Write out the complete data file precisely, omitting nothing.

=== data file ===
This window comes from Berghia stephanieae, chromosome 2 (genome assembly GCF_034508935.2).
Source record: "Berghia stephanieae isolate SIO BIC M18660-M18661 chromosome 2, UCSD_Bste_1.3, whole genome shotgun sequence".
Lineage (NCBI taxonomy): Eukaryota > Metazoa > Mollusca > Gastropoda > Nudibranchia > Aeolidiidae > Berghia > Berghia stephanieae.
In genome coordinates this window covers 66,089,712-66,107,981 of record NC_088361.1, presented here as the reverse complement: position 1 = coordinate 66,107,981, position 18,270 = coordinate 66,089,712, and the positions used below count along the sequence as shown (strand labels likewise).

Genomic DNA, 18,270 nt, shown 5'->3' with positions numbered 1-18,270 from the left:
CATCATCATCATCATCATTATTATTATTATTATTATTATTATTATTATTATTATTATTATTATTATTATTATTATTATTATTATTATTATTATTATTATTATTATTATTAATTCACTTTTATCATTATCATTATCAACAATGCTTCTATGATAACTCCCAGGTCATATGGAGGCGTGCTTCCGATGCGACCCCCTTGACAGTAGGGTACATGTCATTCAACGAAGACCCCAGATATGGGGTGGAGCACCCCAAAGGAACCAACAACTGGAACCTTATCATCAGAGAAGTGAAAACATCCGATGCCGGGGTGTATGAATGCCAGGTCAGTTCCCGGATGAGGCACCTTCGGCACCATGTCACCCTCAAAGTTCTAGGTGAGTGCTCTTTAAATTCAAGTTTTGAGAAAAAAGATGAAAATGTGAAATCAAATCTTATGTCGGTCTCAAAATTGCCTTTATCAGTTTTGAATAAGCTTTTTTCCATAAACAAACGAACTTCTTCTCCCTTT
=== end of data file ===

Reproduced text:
This window comes from Berghia stephanieae, chromosome 2 (genome assembly GCF_034508935.2).
Source record: "Berghia stephanieae isolate SIO BIC M18660-M18661 chromosome 2, UCSD_Bste_1.3, whole genome shotgun sequence".
Lineage (NCBI taxonomy): Eukaryota > Metazoa > Mollusca > Gastropoda > Nudibranchia > Aeolidiidae > Berghia > Berghia stephanieae.
In genome coordinates this window covers 66,089,712-66,107,981 of record NC_088361.1, presented here as the reverse complement: position 1 = coordinate 66,107,981, position 18,270 = coordinate 66,089,712, and the positions used below count along the sequence as shown (strand labels likewise).

Genomic DNA, 18,270 nt, shown 5'->3' with positions numbered 1-18,270 from the left:
CATCATCATCATCATCATTATTATTATTATTATTATTATTATTATTATTATTATTATTATTATTATTATTATTATTATTATTATTATTATTATTATTATTATTATTATTAATTCACTTTTATCATTATCATTATCAACAATGCTTCTATGATAACTCCCAGGTCATATGGAGGCGTGCTTCCGATGCGACCCCCTTGACAGTAGGGTACATGTCATTCAACGAAGACCCCAGATATGGGGTGGAGCACCCCAAAGGAACCAACAACTGGAACCTTATCATCAGAGAAGTGAAAACATCCGATGCCGGGGTGTATGAATGCCAGGTCAGTTCCCGGATGAGGCACCTTCGGCACCATGTCACCCTCAAAGTTCTAGGTGAGTGCTCTTTAAATTCAAGTTTTGAGAAAAAAGATGAAAATGTGAAATCAAATCTTATGTCGGTCTCAAAATTGCCTTTATCAGTTTTGAATAAGCTTTTTTCCATAAACAAACGAACTTCTTCTCCCTTT